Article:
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Of Night And Lust
Bunker 66 / Lucifuge

Italy Country of Origin: Italy

1. Mellhammer
2. Sulphurous Lust
3. Doctor Rock

Review by Felix on February 6, 2024.

Even the hottest summer of all times (2022) was not enough to stop the activities of Italy’s Bunker 66. The split with Germany’s Lucifuge was already their third collaboration within one year. Well, an Italian-German cooperation has not always been to the benefit of mankind, to say the least. But this time we don’t need to fear many dying victims, even though the company’s name of the label mates indicates this. More problematic is the somehow needless Motörhead cover of Bunker 66, but their two remaining songs make up for this. Rasping guitars, sometimes fast as an arrow, motivate the drummer to a precise and powerful performance, while the man at the microphone spits out his lyrics with a rather throaty voice. The Italians find the right mix of primitive sounds and diversity in their constantly forward rolling tracks, although they avoid pretty melodic excursions this time. Thumbs up for the more or less perfectly produced “Mellhammer” and “Sulphurous Lust”. The second track in particular makes it clear that the Italians' little vulgarities are always diabolical fun for the listener.

Lucifuge hail from the underground with three new songs. Although their catalogue covers already four full-lengths, they did not get an overdose of attention so far. Honestly, I doubt that the new material will change this. The band misses the mark on the almost epic “In Blood and Dust”. A few sections are okay, but coherence is missing. The song does not come to the point. Additionally, some slow-moving parts are just too ordinary and lack excitement. Fortunately, “The Great Unseen” is much more intensive and should not become “The Great Unheard”. Here Lucifuge attack without mercy and demonstrate their full potential. The slicing riffs and the tight overall appearance fascinate me, but my enthusiasm vanishes into thin air as soon as the final track starts. Is this the anti-social son of Priest’s “United”? I guess it's supposed to be a hymn, but easy-listening black thrash sounds toothless and tiring. Is it allowed to fall asleep? Putting insult to injury, the production also fails to convince. The snare lacks assertiveness, the guitars do not sound very heavy. So with a little portion of good will, it’s 80% for Bunker 66 and 60% for Lucifuge. Could have been better.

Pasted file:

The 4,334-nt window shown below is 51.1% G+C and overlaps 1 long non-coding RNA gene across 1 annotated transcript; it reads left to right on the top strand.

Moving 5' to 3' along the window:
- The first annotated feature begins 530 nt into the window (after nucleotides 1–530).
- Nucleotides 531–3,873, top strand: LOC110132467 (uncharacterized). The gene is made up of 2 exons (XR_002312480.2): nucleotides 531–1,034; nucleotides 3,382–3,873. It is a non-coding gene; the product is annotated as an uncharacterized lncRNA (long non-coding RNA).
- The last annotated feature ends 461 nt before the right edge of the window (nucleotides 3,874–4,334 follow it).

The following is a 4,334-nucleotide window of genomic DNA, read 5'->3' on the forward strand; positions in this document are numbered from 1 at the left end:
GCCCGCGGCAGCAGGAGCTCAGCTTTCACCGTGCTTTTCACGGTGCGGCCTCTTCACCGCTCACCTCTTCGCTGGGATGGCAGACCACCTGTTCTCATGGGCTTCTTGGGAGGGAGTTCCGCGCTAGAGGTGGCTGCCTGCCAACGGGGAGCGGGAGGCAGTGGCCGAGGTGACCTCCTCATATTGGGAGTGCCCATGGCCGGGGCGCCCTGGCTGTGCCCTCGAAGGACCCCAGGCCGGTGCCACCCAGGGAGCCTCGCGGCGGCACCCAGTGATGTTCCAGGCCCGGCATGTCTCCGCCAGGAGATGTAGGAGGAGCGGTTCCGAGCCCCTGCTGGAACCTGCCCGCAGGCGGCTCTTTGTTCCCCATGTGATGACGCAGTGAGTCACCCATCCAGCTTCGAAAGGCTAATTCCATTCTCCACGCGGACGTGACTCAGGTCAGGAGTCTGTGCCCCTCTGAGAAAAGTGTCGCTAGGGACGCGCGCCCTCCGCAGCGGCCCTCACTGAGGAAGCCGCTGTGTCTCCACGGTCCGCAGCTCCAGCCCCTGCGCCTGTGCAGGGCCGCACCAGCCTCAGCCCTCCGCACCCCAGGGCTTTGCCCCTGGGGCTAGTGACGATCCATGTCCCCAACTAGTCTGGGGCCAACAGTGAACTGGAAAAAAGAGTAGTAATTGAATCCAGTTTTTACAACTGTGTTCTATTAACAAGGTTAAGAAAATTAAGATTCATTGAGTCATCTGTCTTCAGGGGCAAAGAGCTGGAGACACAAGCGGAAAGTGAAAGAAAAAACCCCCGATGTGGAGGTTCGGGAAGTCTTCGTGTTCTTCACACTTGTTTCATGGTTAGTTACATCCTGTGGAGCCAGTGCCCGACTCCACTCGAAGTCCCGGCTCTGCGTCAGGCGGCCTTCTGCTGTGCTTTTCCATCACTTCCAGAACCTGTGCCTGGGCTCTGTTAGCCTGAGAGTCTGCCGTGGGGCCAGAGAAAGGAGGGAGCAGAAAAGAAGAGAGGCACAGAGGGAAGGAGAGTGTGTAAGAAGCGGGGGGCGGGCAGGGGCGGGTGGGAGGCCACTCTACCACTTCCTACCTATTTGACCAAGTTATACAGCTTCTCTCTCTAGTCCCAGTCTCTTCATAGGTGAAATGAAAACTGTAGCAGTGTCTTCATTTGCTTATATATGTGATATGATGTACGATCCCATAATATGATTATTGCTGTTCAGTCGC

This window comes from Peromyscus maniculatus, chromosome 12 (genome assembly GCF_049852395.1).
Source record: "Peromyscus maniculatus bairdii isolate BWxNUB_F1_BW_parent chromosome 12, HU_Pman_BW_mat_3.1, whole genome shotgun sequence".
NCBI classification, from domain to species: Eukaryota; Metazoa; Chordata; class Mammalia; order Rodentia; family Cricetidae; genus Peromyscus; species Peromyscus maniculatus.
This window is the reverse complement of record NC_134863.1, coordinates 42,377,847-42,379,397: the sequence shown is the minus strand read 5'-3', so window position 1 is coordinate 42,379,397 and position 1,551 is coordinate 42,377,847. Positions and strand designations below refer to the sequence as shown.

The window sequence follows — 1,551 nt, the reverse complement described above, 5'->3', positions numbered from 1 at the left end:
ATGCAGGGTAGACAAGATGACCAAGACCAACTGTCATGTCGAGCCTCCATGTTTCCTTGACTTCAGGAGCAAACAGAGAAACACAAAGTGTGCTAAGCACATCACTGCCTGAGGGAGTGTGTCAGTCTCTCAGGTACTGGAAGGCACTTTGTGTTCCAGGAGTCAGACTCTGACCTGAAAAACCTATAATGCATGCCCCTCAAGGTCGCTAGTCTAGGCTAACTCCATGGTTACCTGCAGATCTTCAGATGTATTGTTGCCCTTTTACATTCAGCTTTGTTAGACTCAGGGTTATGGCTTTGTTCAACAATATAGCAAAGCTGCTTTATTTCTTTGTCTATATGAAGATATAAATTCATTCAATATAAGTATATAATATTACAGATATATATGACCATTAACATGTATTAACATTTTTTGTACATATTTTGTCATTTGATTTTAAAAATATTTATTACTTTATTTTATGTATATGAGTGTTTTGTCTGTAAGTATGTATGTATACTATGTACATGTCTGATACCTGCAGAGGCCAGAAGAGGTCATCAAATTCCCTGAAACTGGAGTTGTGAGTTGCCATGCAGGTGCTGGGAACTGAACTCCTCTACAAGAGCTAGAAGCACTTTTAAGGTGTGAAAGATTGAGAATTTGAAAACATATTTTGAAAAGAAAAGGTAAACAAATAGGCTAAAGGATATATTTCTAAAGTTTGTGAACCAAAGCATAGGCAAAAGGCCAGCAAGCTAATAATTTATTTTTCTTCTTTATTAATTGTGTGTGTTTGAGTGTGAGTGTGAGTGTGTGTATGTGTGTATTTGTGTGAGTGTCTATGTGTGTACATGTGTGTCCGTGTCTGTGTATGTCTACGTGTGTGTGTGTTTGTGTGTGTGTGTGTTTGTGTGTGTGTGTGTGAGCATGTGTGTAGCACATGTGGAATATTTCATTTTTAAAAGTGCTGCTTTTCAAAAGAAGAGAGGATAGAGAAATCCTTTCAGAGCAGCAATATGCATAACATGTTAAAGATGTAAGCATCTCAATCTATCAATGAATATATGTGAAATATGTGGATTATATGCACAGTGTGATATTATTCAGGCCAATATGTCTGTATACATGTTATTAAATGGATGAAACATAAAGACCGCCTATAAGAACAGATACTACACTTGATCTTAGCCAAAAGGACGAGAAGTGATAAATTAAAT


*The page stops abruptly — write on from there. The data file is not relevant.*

Rating: 7 out of 10